Trump and Putin: the ideological angle

I think my working theory of Trump and the Russians (from June 2017) remains pretty consistent with what we now know. But the part of the story that has been mostly submerged concerns the ideological affinities between Trump and Putin and whether certain shared values have influenced their behavior.

Ideological affinities should not be legally investigated, litigated, or prosecuted. If Bernie Sanders wanted some assistance (other than cash) from European Social Democrats, he would be welcome to it. To view endorsements, exchanges of information, introductions, etc. as illegal campaign contributions would violate free speech rights. In reality, Sanders would be unlikely to seek European help, because American voters wouldn’t like that. But George W. Bush calculated that American voters would appreciate Tony Blair’s support for him. In all such cases, voters should observe, debate, and judge.

Regarding Trump and Putin, voters face two questions. One is whether these men have a real affinity and any kind of significant political alliance–not because that would be prosecutable, but because it would be important to understand and assess. The second question is the nature of their affinity. What values (if any) does it reflect, and what should we make of those values? (I leave aside financial ties, which might still be under investigation in the Southern District of New York and elsewhere. We should leave those matters to investigators with subpoena powers.)

One view would be that Trump and Putin share a white nationalist agenda. Casey Michel reports that “Richard Spencer, the current face (and haircut) of US’s alt-right, believes Russia is the ‘sole white power in the world.’ David Duke, meanwhile, believes Russia holds the ‘key to white survival.’ And as Matthew Heimbach, head of the white nationalist Traditionalist Worker Party, recently said, Russian president Vladimir Putin is the ‘leader of the free world’—one who has helped morph Russia into an ‘axis for nationalists.'”

This belief may not track reality. Stephen F. Cohen emphasizes that Putin “endlessly appeals for harmony in ‘our entire multi-ethnic nation’ with its ‘multi-ethnic culture.'” Those statements are arguably better than anything Trump has uttered about America. Russian nationalism of the Putin variety is probably better explained as a reaction to understandable grievances rather than a form of white supremacy. But the question is not whether Putin is a racist. The question is whether an American white supremacist would see him as an ally. The actual alt-right does, and Trump may have similar instincts. Both of Trump’s wives have been Slavic women, and I strongly suspect that he sees ethnic Russians as part of his own in-group, defined in contrast to Muslims and peoples of color.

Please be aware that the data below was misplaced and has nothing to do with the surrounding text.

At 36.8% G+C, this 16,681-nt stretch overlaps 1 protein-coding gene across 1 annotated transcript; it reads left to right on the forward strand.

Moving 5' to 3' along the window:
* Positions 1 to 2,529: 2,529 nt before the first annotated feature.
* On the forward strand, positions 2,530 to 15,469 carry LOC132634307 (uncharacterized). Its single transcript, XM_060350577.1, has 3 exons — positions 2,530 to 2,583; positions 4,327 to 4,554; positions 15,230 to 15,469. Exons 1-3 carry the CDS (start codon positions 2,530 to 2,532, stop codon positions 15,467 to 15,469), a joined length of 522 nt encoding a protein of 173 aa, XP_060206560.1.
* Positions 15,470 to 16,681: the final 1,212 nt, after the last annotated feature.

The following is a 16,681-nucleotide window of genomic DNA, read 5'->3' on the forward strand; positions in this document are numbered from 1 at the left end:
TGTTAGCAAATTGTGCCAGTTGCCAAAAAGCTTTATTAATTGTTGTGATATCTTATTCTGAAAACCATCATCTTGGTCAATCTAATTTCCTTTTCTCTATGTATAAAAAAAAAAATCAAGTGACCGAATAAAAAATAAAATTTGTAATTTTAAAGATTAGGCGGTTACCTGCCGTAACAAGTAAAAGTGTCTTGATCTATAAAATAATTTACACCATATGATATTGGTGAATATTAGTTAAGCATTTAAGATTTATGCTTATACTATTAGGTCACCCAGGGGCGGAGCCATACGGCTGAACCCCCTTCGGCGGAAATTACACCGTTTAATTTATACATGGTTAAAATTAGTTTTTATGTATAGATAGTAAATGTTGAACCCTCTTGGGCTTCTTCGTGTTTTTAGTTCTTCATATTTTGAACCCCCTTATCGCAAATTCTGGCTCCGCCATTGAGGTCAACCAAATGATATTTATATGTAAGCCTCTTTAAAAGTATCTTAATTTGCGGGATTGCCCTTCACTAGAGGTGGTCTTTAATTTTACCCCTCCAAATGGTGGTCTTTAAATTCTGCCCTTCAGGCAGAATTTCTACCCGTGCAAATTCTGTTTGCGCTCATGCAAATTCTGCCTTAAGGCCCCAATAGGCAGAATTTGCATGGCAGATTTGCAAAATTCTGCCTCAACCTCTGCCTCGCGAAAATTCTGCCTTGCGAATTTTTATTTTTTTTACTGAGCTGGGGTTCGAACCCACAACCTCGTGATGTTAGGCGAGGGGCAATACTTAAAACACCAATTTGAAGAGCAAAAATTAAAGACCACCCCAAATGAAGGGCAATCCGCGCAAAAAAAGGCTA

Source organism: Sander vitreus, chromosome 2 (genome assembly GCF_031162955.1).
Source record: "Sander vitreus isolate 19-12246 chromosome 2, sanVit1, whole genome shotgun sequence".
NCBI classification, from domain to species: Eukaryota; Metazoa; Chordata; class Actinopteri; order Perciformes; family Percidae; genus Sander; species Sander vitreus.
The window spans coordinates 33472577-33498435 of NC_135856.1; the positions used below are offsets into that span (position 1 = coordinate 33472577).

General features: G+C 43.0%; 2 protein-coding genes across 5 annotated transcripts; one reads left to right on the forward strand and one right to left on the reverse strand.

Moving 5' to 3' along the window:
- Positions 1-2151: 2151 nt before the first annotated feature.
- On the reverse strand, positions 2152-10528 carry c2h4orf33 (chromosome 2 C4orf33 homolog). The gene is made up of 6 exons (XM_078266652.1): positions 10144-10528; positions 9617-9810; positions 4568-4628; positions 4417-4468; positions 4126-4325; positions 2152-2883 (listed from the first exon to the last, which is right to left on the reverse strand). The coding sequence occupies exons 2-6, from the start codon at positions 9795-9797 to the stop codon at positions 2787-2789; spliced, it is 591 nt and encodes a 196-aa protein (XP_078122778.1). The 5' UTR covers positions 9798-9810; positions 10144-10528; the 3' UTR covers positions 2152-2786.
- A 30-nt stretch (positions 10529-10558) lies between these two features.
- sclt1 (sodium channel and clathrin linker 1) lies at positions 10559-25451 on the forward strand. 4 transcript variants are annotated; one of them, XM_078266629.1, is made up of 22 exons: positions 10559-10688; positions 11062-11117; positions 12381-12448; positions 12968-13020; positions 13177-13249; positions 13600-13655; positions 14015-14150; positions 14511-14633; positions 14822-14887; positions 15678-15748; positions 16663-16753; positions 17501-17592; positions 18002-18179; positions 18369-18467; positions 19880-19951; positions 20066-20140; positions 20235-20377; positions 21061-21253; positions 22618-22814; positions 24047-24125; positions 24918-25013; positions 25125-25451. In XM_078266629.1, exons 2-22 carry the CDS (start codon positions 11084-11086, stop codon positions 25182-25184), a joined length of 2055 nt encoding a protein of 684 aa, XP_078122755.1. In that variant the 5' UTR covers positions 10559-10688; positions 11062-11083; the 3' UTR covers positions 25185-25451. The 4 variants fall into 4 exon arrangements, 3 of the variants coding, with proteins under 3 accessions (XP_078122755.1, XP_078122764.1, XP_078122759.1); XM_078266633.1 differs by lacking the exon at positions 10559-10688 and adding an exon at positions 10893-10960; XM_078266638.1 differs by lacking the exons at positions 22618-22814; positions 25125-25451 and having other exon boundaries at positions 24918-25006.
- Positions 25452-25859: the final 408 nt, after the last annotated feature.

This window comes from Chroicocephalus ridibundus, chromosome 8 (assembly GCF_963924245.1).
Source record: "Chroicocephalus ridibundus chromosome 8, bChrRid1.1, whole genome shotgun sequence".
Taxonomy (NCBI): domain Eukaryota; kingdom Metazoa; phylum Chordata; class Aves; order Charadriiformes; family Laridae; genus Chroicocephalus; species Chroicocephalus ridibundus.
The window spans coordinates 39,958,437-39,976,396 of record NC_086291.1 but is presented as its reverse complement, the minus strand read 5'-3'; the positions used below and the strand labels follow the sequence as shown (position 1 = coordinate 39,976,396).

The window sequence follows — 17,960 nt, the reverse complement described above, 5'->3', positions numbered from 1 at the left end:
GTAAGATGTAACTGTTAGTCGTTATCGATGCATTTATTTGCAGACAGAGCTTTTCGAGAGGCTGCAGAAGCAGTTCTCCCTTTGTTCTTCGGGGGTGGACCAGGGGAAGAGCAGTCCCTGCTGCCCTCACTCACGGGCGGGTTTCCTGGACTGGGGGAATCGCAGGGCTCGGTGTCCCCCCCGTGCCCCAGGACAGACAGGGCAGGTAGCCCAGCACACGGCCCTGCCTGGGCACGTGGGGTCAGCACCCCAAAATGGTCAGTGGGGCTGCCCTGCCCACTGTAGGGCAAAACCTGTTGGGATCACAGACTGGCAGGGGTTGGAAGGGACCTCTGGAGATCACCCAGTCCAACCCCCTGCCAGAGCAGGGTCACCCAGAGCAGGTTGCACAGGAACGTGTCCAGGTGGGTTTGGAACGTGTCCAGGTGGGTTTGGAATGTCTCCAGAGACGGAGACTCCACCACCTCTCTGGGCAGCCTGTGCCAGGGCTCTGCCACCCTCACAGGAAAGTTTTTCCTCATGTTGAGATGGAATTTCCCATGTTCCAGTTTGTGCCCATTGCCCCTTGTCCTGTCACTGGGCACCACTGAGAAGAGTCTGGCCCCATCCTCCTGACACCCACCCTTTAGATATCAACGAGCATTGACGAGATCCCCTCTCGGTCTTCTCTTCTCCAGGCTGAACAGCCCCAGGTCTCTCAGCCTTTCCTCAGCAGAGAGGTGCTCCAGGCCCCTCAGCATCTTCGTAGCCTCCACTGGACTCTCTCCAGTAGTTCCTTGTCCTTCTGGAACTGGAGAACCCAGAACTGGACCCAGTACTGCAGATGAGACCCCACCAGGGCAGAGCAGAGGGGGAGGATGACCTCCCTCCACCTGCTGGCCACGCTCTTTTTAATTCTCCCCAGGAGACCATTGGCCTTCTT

Another view (mine, for what it’s worth) would be that Putin exemplifies a global tendency to concentrate power in charismatic macho male leaders who work closely with their security services and local billionaires, and who maintain popularity by demonstrating “strength” versus enemies, foreign and domestic. Then Putin is an example of a category that now covers more than half of the world’s population, starting with India’s Narendra Modi and China’s Xi Jinping. In this context, Trump is a wannabe. He has all the same instincts for crony capitalism, militant policing, resentment of outsiders, etc., but he’s not as smart, and he faces more domestic opposition.

A third view is that the real problem is global capitalism, undergirded by US hegemony. In that view, Putin is not high on the list of villains. In fact, he is a bit of a thorn in the side of US/NATO/EU power. The international partnerships that should evoke the most resistance are those within the G8 or Davos. Instead of being angry when Trump meets Putin privately, we should have objected to the bromance of Barack Obama and James Cameron.

These positions are separated by wide and deep gaps in values and worldviews. Ideally, the American people would consider them all and form a majority view. But I don’t expect this to happen, because it is in no one’s political interest to focus on the ideological questions concerning Trump and Russia. Democrats know that this is not a winning political issue for 2020, even if more people happen to agree than disagree with them about Putin. The issue also threatens inter-party harmony a bit. Republicans have principled reasons to oppose Putin but would then find themselves battling a Republican president on difficult terrain.

Lots of liberals have been hoping that the Trump/Putin relationship was felonious, which would shift the issue from politics to law. I suppose I was hoping that, but with some misgivings. For the record, I also opposed prosecuting Bush Administration figures like Scooter Libby, because I thought that was a way of criminalizing what should have been a political question. In a true democracy, we address even the most serious questions–matters of life and death at a mass scale–through open debate and elections, not by turning them over to lawyers. The end of the Mueller investigation is an opportunity for us to perform our civic responsibilities. Even if political leaders don’t especially want to discuss whether Trump and Putin share a worldview, that is the topic that deserves our attention.

About Peter

Associate Dean for Research and the Lincoln Filene Professor of Citizenship and Public Affairs at Tufts University's Tisch College of Civic Life. Concerned about civic education, civic engagement, and democratic reform in the United States and elsewhere.
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